Gov. Laura Kelly advocated for Medicaid expansion and said a tax bill she recently vetoed would have taken the state in the wrong direction during a town hall Friday in Salina. About 130 people attended the event.




Kelly vetoed SB 22 last month and the Kansas Chamber of Commerce has called for the Legislature to override Kelly’s veto. Kelly said signing the bill would have been a poor decision for the state.

“That bill would have made a sharp U-turn right back into the ditch,” she said. “You all made clear during the campaign that you want your schools funded, you would like roads funded, you want medicaid expanded, you’d like us to fix the foster care system, and in Salina, you would particularly like us to restore the Arts Commission. We wouldn’t be able to do any of those things if SB 22 would have become law."




Senate Bill 22 would exempt certain types of business income from state taxes, which would benefit multi-national corporations. The bill would also allow Kansans to itemize deductions on their state taxes, even if they use the standard deduction when filing their federal taxes.

Other provisions would reduce the state sales tax on food by one percent and apply sales taxes to out-of-state vendors that sell items online to Kansas customers.

The bill would reduce state revenue by $210 million in the 2020 fiscal year.

In a phone interview before the town hall, Kansas Republican Chairman Mike Kuckelman said he would like to see the Kansas Legislature override Kelly’s veto.

“It passed by high margins in the house and senate,” he said. “SB 22 simply gives Kansans back the money the federal government made available to Kansas through its legislation. A lot of agricultural folks need to itemize. Without SB 22, several Kansans would see more taxes than before.”

Kuckelman said that rejecting SB 22 would amount to a stealth tax increase for Kansans. He encouraged Kelly to seek additional revenue from the Legislature directly, rather than opposing SB22, if she believes the state government needs the funds.

“This is a stealth way to take more money from Kansas,” he said. “It is a tax increase, it’s just not transparent.”


Medicaid expansion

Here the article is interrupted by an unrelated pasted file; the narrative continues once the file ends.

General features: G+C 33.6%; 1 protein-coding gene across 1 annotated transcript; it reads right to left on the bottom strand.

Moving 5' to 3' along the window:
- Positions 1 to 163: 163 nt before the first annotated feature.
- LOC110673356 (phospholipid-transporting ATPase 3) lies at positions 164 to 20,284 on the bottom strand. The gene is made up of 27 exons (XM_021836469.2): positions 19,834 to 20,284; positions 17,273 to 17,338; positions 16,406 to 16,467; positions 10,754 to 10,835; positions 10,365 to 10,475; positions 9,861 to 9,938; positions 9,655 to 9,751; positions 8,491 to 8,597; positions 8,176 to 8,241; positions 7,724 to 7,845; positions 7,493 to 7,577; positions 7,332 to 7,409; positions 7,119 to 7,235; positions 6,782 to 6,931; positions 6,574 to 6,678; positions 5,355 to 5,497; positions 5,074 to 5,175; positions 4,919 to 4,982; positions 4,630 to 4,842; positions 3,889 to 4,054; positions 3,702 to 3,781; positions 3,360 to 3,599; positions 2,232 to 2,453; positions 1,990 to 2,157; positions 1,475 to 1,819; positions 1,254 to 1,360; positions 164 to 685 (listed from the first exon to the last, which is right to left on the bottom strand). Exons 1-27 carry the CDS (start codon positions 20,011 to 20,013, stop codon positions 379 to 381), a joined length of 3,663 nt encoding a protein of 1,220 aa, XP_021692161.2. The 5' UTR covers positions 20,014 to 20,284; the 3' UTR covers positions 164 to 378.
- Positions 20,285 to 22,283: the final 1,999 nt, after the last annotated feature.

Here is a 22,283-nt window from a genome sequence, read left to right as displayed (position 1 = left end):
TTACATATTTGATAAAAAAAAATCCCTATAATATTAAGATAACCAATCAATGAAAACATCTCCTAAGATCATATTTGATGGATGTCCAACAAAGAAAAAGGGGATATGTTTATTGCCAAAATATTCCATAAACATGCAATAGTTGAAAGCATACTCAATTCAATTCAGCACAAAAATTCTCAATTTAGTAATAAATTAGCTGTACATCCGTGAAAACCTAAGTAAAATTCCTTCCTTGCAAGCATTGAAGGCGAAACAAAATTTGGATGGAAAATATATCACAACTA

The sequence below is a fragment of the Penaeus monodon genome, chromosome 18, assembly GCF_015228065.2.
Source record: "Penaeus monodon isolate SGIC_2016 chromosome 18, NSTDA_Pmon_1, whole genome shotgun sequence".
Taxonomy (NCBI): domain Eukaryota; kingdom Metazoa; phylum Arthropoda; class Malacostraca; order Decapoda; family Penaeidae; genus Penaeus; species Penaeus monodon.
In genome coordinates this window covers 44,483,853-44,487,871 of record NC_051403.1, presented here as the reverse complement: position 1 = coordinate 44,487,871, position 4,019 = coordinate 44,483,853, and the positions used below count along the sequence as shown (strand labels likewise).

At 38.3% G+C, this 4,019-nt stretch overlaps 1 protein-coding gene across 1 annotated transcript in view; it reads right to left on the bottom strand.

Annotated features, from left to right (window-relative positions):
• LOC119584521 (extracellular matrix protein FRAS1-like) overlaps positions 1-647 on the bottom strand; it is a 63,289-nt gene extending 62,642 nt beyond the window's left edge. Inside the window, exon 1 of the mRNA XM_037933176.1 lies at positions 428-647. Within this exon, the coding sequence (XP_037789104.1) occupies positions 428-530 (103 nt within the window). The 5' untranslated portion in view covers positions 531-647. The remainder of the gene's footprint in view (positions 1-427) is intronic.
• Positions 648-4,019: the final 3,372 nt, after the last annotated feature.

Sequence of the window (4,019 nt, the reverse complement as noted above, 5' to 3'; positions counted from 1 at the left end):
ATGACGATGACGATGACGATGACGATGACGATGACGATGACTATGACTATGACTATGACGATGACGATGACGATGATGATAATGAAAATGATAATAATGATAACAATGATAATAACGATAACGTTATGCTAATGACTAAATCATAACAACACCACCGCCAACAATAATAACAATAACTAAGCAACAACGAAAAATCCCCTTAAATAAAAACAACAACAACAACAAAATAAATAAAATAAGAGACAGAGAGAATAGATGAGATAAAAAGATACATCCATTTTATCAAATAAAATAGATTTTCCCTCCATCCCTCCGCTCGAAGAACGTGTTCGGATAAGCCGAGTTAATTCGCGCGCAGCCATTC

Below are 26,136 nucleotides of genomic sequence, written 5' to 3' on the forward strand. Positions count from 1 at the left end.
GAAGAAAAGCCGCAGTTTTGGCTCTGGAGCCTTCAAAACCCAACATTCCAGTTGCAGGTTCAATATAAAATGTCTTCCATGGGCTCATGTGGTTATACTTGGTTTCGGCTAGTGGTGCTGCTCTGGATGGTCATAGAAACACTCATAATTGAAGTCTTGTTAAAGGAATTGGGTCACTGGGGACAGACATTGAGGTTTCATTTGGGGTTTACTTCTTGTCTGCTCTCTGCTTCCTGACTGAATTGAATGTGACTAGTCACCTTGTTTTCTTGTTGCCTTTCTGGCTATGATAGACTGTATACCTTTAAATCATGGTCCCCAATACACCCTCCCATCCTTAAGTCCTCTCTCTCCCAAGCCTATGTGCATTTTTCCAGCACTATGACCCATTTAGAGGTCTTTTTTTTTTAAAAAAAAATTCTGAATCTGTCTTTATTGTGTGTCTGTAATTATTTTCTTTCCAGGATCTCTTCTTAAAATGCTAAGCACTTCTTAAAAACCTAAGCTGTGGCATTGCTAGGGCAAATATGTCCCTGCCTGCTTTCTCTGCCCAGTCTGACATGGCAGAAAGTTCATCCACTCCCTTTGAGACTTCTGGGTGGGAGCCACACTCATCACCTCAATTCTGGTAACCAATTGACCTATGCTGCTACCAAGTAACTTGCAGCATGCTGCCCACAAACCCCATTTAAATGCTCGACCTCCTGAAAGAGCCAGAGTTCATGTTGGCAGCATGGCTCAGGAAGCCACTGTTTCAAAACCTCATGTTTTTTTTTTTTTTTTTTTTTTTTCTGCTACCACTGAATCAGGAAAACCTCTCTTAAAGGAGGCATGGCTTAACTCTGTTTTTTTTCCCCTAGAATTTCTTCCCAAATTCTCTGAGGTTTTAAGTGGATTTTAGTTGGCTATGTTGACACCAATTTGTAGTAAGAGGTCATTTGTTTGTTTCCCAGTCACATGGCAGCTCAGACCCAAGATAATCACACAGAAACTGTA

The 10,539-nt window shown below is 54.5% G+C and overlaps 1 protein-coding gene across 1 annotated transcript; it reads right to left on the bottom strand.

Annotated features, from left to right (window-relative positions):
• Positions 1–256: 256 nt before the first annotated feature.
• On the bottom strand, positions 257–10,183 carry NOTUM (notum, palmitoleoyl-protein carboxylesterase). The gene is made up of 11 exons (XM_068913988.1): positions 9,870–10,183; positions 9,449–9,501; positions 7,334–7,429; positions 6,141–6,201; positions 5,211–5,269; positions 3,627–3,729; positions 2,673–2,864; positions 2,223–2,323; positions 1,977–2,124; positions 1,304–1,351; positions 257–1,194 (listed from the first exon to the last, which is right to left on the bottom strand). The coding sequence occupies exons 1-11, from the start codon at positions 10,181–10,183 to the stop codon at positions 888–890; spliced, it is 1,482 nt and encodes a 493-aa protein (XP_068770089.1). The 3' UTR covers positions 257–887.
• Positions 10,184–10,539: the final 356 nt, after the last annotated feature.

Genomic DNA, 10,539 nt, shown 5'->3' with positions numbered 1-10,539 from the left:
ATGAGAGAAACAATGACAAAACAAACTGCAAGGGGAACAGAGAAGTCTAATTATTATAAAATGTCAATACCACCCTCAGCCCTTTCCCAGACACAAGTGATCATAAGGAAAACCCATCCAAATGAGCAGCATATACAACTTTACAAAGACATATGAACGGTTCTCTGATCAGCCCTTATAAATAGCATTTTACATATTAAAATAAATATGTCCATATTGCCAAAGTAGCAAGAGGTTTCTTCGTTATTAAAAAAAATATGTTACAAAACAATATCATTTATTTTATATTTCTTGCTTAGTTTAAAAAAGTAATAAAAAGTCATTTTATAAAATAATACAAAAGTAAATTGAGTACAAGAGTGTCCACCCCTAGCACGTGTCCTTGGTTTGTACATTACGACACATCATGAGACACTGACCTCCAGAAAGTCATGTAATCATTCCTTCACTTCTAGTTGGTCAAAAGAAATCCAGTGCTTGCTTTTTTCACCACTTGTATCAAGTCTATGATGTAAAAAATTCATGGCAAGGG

Kelly encouraged the Kansas Legislature to approve Medicaid expansion, which she said 77 percent of Kansans support. She announced good news from the Kansas Senate at the end of the forum.

“Anthony Hensley, the minority leader in the state Senate, just made a motion in the state Senate to bring Medicaid expansion above the line, which means it goes to vote,” she said.

“Today is the last day in the regular session, so it will come the next session day, which will be May 1. On May 1, they will vote on Medicaid expansion,” Kelly said before people applauded.

Under Obamacare, states that expand their Medicaid programs to cover more low-income individuals and families can receive funds from the federal government, which will cover 90 percent of the cost of the expansion.

The Kansas House approved Medicaid expansion last month. Kelly has urged Senate President Susan Wagle, who wants more time to study whether to expand Medicaid, to bring the bill forward for a vote.

The plan passed by the Kansas House is expected to cost $30 million in 2020, after taking into account an estimated increase in tax revenue from $1 billion in federal funds. An amendment, which added $25 monthly fees for people who would be covered under the expansion, is expected to fully offset the cost.

Kelly said the state has foregone significant federal funds by not expanding Medicaid earlier.

“We’ve already left over $3 billion in Washington D.C. to go to other states to take care of their people and go to their economies,” Kelly said. “It’s time. It’s not only a good thing for Kansas, it’s a good thing for our economy.”

Those who object to the cost are concerned that more people than expected could sign up, and that expansion will add to federal deficit. 


Education funding

Kelly announced that she plans to sign an education funding bill that would add $90 million into K-12 education to account for inflation, which the Kansas Supreme Court previously ruled was necessary for the Legislature to adequately fund education in the state. The Legislature approved the bill earlier this week.